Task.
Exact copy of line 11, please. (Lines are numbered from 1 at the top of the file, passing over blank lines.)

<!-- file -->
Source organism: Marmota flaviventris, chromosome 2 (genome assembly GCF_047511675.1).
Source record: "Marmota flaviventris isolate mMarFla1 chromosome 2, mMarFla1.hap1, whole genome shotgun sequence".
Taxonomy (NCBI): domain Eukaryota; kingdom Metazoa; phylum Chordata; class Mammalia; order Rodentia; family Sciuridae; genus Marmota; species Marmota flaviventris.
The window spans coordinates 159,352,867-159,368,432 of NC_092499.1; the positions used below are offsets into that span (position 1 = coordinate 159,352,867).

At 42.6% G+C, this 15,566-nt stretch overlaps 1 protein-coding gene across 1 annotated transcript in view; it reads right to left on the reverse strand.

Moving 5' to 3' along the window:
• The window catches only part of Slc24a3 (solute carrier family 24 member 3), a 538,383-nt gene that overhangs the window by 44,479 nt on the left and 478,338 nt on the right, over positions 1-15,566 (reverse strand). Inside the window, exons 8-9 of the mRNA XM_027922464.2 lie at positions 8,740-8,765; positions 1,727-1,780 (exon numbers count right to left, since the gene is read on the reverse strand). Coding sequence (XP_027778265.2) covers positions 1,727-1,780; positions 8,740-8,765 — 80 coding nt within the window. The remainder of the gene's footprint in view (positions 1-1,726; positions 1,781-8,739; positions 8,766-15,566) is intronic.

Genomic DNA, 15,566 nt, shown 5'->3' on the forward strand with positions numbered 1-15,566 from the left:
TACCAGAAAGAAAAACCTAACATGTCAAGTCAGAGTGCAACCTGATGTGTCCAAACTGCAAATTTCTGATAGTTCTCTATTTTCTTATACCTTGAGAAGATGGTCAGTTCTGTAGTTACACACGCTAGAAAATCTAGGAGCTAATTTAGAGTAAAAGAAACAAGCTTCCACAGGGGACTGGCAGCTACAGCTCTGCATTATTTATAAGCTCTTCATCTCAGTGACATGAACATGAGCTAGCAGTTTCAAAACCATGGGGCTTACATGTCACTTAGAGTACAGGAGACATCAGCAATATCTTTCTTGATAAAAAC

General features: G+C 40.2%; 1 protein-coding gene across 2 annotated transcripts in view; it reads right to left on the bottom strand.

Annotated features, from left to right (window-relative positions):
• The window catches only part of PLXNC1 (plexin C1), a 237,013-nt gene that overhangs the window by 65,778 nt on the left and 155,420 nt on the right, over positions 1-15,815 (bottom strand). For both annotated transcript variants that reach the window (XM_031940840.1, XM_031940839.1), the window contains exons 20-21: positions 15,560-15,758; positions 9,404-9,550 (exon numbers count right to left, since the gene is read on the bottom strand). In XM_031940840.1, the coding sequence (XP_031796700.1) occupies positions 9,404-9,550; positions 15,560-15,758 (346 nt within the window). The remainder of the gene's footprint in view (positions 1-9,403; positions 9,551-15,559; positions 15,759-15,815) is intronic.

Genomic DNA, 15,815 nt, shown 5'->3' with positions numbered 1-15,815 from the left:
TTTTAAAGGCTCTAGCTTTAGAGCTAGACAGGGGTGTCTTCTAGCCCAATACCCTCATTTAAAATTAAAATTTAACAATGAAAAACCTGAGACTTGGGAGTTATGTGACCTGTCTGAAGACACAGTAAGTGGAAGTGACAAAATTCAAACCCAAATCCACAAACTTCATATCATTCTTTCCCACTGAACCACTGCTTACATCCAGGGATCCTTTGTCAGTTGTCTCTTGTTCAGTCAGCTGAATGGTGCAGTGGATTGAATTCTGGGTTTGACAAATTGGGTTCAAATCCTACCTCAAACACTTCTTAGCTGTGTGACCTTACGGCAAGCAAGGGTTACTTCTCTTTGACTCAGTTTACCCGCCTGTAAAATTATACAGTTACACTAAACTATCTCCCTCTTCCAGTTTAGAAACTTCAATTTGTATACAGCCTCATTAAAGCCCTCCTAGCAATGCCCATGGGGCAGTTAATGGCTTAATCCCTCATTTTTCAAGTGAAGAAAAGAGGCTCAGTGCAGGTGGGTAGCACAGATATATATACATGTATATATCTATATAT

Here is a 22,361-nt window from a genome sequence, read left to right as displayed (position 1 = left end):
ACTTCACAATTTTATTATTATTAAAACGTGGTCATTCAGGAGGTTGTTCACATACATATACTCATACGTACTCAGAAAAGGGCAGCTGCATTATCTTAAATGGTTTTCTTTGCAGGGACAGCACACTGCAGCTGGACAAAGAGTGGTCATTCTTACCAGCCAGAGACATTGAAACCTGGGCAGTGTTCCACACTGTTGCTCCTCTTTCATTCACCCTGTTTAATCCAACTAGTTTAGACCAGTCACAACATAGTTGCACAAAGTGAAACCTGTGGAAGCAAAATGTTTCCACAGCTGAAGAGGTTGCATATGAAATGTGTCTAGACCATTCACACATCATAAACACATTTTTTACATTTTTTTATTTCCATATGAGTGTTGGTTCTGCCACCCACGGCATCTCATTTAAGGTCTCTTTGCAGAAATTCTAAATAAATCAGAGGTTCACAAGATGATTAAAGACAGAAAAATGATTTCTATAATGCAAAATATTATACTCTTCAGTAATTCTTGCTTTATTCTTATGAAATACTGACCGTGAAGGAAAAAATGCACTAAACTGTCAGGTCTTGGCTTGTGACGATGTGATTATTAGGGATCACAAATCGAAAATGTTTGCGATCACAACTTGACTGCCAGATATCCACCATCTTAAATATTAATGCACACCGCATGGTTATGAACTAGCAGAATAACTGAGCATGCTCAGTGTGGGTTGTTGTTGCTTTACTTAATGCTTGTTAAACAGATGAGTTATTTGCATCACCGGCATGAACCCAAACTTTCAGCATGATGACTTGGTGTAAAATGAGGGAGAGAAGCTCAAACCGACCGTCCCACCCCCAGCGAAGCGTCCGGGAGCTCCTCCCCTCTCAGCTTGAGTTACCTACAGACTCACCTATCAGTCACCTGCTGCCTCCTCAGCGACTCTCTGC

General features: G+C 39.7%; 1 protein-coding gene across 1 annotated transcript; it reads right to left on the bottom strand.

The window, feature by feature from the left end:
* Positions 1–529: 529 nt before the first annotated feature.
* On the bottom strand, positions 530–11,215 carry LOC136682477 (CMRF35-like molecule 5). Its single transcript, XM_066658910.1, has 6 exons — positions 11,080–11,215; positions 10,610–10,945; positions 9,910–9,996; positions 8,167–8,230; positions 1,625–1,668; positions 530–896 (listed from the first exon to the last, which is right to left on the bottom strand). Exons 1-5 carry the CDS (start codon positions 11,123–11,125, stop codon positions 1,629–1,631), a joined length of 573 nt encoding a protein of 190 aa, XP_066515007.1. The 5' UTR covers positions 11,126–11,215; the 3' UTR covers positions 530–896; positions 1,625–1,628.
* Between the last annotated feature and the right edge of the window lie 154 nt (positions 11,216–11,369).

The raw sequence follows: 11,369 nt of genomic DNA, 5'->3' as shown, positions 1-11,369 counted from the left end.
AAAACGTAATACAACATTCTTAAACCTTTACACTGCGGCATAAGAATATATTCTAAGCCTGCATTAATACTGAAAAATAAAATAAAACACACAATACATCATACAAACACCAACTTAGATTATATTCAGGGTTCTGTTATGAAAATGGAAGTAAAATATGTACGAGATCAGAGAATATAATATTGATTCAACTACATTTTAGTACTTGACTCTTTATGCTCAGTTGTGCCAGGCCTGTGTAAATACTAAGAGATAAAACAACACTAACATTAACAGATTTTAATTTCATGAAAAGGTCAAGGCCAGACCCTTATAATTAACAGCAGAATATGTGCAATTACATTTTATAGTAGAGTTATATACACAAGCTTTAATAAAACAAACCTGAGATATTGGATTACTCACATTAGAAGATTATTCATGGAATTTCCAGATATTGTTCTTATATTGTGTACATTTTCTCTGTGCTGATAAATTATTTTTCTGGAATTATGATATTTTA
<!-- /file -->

Annotated features, from left to right (window-relative positions):